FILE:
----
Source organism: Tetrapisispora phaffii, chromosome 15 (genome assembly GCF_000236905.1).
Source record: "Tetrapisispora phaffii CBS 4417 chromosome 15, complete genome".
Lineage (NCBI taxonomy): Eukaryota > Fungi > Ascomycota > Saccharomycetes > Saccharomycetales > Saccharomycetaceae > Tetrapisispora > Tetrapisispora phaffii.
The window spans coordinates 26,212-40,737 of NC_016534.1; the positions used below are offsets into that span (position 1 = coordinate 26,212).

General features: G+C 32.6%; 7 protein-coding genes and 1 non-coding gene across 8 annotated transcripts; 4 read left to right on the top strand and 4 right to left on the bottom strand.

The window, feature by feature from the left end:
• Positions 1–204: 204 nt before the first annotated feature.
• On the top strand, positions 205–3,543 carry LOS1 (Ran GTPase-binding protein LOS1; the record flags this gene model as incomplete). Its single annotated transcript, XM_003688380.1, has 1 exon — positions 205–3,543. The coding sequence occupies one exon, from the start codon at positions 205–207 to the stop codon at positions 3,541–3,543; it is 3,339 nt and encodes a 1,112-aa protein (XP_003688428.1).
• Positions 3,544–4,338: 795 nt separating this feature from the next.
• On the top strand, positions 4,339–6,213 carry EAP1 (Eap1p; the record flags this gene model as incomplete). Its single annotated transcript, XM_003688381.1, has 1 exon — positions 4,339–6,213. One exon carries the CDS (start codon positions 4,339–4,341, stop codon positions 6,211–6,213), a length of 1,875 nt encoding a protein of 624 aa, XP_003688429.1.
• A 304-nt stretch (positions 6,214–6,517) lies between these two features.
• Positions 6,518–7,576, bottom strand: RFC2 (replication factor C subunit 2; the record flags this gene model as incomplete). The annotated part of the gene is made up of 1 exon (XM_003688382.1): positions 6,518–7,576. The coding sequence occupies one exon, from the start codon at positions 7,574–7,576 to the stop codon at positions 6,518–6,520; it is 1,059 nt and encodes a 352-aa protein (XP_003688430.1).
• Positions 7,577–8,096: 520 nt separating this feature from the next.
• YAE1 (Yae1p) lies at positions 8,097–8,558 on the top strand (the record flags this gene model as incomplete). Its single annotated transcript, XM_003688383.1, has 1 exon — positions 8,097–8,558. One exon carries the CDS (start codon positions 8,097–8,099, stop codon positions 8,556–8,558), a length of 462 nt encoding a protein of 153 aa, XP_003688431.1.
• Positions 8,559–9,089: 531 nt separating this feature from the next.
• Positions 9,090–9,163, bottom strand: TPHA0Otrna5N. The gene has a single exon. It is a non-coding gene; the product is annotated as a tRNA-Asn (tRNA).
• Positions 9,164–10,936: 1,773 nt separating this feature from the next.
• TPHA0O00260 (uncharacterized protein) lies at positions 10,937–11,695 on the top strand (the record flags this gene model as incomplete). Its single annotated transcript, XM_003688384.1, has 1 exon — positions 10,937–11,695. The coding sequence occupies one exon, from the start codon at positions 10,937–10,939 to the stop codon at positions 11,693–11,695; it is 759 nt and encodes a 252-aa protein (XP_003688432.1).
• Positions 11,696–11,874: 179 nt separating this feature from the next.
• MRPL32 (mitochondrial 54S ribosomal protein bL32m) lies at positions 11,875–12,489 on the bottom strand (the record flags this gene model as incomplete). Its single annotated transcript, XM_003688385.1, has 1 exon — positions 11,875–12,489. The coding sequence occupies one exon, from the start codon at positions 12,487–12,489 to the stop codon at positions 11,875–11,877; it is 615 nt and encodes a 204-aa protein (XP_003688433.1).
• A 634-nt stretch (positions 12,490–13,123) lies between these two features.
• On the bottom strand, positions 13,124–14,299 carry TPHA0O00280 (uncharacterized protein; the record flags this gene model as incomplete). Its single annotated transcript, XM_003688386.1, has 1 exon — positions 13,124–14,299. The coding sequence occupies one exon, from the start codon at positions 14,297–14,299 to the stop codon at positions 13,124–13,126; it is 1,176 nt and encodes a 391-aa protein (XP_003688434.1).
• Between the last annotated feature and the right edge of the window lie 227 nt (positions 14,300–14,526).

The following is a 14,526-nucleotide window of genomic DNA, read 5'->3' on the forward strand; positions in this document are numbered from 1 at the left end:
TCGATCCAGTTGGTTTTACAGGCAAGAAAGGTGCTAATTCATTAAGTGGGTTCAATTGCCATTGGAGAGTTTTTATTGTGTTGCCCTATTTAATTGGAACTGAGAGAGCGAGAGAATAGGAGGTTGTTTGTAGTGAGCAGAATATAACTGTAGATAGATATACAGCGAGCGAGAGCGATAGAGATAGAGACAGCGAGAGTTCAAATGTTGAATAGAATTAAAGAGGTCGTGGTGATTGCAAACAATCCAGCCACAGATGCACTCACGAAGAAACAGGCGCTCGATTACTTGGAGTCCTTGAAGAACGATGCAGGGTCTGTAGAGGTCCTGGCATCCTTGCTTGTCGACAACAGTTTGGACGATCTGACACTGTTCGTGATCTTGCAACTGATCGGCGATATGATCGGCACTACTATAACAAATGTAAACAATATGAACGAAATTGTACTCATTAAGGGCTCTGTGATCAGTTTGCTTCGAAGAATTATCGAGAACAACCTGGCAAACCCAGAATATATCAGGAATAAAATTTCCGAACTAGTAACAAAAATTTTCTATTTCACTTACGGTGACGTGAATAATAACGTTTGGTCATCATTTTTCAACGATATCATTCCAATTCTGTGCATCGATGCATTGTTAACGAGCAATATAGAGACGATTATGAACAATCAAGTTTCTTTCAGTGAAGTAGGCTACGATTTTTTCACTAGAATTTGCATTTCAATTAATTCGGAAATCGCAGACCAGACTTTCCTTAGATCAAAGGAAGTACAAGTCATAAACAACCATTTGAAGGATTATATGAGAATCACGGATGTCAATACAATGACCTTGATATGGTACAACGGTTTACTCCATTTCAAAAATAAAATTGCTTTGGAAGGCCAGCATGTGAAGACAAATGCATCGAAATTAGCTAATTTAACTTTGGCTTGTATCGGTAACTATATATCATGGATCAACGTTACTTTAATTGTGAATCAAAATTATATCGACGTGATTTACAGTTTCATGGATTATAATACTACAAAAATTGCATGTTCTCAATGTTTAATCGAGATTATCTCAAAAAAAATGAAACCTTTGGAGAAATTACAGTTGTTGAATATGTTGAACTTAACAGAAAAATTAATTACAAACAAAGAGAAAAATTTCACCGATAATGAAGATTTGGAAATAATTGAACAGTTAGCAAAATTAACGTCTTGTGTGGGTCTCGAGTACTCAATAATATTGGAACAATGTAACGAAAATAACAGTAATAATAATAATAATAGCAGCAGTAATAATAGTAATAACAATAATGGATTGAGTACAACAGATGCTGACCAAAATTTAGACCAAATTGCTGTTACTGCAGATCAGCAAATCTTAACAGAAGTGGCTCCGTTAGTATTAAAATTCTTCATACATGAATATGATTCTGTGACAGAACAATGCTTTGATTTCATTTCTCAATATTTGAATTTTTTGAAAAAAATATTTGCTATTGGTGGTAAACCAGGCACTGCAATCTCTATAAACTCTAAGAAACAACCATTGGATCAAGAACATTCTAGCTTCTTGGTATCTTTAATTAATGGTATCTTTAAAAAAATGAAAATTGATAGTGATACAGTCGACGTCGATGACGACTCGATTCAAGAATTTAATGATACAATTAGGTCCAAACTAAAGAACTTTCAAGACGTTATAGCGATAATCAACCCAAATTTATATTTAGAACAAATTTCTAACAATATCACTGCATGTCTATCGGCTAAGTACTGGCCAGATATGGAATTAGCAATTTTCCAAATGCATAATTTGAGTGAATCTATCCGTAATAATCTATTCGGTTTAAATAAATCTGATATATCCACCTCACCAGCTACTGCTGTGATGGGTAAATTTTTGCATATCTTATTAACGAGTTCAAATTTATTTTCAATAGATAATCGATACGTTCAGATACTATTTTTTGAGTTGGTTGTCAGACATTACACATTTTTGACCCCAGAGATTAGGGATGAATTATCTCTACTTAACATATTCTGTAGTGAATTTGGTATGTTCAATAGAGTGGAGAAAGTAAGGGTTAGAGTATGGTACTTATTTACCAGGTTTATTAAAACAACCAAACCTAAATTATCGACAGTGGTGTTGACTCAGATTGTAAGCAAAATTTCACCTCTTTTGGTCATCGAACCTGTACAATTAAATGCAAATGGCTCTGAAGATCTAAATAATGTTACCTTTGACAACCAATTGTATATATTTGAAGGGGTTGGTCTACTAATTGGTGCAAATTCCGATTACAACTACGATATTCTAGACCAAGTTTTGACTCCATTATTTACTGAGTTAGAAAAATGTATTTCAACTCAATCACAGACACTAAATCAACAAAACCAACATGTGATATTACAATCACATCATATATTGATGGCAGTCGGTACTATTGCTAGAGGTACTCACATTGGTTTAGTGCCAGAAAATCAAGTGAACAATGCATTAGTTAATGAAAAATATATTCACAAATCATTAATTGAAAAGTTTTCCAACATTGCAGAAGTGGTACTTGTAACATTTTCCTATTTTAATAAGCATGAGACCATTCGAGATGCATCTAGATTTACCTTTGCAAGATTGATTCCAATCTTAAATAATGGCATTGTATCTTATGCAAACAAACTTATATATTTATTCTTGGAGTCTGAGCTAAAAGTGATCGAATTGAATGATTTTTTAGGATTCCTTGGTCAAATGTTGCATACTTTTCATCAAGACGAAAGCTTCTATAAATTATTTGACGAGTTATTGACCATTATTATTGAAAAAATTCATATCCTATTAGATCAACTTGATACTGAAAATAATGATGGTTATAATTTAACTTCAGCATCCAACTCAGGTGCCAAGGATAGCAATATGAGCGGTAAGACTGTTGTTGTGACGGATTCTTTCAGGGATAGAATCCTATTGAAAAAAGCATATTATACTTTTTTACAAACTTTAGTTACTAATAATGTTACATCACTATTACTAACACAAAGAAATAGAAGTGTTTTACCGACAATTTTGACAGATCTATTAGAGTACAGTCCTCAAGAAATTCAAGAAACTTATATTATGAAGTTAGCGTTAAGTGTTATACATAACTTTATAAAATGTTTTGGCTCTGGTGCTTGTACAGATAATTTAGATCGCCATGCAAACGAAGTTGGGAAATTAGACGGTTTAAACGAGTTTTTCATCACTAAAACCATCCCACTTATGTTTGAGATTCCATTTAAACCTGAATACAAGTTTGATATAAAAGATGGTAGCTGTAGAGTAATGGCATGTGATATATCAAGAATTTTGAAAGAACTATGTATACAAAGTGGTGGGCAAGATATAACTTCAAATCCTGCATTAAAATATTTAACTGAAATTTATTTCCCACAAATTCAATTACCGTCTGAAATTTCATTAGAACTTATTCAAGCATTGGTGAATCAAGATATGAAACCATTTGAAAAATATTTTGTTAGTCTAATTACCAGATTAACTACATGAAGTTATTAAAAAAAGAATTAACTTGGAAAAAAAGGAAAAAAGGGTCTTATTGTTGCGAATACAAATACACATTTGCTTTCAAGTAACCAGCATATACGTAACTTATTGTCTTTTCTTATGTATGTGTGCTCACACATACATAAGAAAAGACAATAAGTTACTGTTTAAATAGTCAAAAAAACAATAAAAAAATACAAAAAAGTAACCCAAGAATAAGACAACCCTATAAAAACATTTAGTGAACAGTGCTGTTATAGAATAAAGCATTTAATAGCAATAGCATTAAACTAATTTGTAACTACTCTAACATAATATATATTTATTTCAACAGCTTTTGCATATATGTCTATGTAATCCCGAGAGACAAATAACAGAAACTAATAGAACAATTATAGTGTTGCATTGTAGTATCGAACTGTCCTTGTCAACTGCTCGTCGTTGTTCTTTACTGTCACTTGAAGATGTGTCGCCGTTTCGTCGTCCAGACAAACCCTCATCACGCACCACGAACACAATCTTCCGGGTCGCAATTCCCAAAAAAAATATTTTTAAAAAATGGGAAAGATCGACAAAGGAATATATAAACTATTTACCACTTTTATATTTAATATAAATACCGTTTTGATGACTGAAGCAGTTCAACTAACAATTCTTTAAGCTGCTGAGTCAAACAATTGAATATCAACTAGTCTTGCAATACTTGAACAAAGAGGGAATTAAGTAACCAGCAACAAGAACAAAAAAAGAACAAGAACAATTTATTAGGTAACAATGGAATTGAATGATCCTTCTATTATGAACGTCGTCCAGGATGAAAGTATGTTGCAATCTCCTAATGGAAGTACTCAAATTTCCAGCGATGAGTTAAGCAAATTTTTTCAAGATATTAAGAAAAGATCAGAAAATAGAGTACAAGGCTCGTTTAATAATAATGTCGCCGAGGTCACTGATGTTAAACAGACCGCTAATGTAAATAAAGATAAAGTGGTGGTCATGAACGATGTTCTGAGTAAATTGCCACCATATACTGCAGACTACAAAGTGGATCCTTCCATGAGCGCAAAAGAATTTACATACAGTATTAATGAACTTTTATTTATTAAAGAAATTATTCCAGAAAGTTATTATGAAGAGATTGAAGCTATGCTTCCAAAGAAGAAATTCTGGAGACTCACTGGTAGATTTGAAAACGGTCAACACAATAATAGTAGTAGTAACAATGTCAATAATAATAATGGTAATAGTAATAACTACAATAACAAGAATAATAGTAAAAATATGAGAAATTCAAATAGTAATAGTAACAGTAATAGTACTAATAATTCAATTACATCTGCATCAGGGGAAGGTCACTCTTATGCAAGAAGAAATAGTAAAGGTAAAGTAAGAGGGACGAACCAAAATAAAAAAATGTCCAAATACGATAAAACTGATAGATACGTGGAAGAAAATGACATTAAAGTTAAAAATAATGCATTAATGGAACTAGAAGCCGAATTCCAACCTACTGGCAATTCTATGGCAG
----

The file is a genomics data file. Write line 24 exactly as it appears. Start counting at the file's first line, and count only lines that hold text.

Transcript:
The following is a 14,526-nucleotide window of genomic DNA, read 5'->3' on the forward strand; positions in this document are numbered from 1 at the left end: